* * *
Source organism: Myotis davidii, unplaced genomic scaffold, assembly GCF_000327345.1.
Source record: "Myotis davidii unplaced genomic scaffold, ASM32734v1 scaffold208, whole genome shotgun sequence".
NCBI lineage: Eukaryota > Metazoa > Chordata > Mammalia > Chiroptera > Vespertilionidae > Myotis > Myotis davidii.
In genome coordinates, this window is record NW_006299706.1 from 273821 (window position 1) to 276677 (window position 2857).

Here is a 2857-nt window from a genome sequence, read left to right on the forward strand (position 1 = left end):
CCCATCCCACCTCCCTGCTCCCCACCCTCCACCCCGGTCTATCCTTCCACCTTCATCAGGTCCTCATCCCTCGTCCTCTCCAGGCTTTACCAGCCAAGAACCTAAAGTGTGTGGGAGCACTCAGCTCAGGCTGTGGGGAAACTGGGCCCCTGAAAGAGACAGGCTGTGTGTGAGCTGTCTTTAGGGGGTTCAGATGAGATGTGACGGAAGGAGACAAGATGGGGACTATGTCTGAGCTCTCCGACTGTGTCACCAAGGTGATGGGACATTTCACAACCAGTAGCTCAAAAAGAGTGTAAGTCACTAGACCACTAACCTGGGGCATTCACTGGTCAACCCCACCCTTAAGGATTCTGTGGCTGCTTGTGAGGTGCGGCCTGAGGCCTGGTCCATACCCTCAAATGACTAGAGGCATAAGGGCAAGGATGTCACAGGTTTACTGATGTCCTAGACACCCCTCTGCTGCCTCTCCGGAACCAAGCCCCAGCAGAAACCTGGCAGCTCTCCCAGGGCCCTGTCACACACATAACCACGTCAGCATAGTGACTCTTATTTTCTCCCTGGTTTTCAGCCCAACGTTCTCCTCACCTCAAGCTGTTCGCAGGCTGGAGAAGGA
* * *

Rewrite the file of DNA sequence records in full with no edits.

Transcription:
Source organism: Myotis davidii, unplaced genomic scaffold, assembly GCF_000327345.1.
Source record: "Myotis davidii unplaced genomic scaffold, ASM32734v1 scaffold208, whole genome shotgun sequence".
NCBI lineage: Eukaryota > Metazoa > Chordata > Mammalia > Chiroptera > Vespertilionidae > Myotis > Myotis davidii.
In genome coordinates, this window is record NW_006299706.1 from 273821 (window position 1) to 276677 (window position 2857).

Here is a 2857-nt window from a genome sequence, read left to right on the forward strand (position 1 = left end):
CCCATCCCACCTCCCTGCTCCCCACCCTCCACCCCGGTCTATCCTTCCACCTTCATCAGGTCCTCATCCCTCGTCCTCTCCAGGCTTTACCAGCCAAGAACCTAAAGTGTGTGGGAGCACTCAGCTCAGGCTGTGGGGAAACTGGGCCCCTGAAAGAGACAGGCTGTGTGTGAGCTGTCTTTAGGGGGTTCAGATGAGATGTGACGGAAGGAGACAAGATGGGGACTATGTCTGAGCTCTCCGACTGTGTCACCAAGGTGATGGGACATTTCACAACCAGTAGCTCAAAAAGAGTGTAAGTCACTAGACCACTAACCTGGGGCATTCACTGGTCAACCCCACCCTTAAGGATTCTGTGGCTGCTTGTGAGGTGCGGCCTGAGGCCTGGTCCATACCCTCAAATGACTAGAGGCATAAGGGCAAGGATGTCACAGGTTTACTGATGTCCTAGACACCCCTCTGCTGCCTCTCCGGAACCAAGCCCCAGCAGAAACCTGGCAGCTCTCCCAGGGCCCTGTCACACACATAACCACGTCAGCATAGTGACTCTTATTTTCTCCCTGGTTTTCAGCCCAACGTTCTCCTCACCTCAAGCTGTTCGCAGGCTGGAGAAGGA